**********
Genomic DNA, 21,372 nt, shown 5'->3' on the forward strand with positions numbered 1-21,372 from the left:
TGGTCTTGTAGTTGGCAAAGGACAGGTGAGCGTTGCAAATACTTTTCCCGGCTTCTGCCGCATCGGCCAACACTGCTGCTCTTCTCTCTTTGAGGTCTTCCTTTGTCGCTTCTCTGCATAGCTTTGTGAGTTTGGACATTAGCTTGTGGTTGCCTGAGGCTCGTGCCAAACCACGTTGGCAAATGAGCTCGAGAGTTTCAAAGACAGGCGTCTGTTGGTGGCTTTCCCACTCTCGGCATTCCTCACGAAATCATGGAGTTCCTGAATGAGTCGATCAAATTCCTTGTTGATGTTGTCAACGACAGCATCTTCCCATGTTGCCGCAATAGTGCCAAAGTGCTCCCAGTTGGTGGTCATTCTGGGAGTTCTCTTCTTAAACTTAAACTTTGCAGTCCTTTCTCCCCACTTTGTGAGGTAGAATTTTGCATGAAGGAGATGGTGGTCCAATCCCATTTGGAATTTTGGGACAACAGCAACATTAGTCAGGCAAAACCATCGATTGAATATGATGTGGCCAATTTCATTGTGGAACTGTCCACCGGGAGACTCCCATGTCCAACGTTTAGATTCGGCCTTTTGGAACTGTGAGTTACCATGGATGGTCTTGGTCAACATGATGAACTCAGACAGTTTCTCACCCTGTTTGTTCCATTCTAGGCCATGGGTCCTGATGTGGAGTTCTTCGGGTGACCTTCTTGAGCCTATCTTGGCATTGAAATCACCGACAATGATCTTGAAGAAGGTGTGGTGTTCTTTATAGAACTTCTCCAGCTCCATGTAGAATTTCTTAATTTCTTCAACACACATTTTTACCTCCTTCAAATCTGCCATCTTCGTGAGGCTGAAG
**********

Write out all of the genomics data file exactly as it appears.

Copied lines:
Genomic DNA, 21,372 nt, shown 5'->3' on the forward strand with positions numbered 1-21,372 from the left:
TGGTCTTGTAGTTGGCAAAGGACAGGTGAGCGTTGCAAATACTTTTCCCGGCTTCTGCCGCATCGGCCAACACTGCTGCTCTTCTCTCTTTGAGGTCTTCCTTTGTCGCTTCTCTGCATAGCTTTGTGAGTTTGGACATTAGCTTGTGGTTGCCTGAGGCTCGTGCCAAACCACGTTGGCAAATGAGCTCGAGAGTTTCAAAGACAGGCGTCTGTTGGTGGCTTTCCCACTCTCGGCATTCCTCACGAAATCATGGAGTTCCTGAATGAGTCGATCAAATTCCTTGTTGATGTTGTCAACGACAGCATCTTCCCATGTTGCCGCAATAGTGCCAAAGTGCTCCCAGTTGGTGGTCATTCTGGGAGTTCTCTTCTTAAACTTAAACTTTGCAGTCCTTTCTCCCCACTTTGTGAGGTAGAATTTTGCATGAAGGAGATGGTGGTCCAATCCCATTTGGAATTTTGGGACAACAGCAACATTAGTCAGGCAAAACCATCGATTGAATATGATGTGGCCAATTTCATTGTGGAACTGTCCACCGGGAGACTCCCATGTCCAACGTTTAGATTCGGCCTTTTGGAACTGTGAGTTACCATGGATGGTCTTGGTCAACATGATGAACTCAGACAGTTTCTCACCCTGTTTGTTCCATTCTAGGCCATGGGTCCTGATGTGGAGTTCTTCGGGTGACCTTCTTGAGCCTATCTTGGCATTGAAATCACCGACAATGATCTTGAAGAAGGTGTGGTGTTCTTTATAGAACTTCTCCAGCTCCATGTAGAATTTCTTAATTTCTTCAACACACATTTTTACCTCCTTCAAATCTGCCATCTTCGTGAGGCTGAAG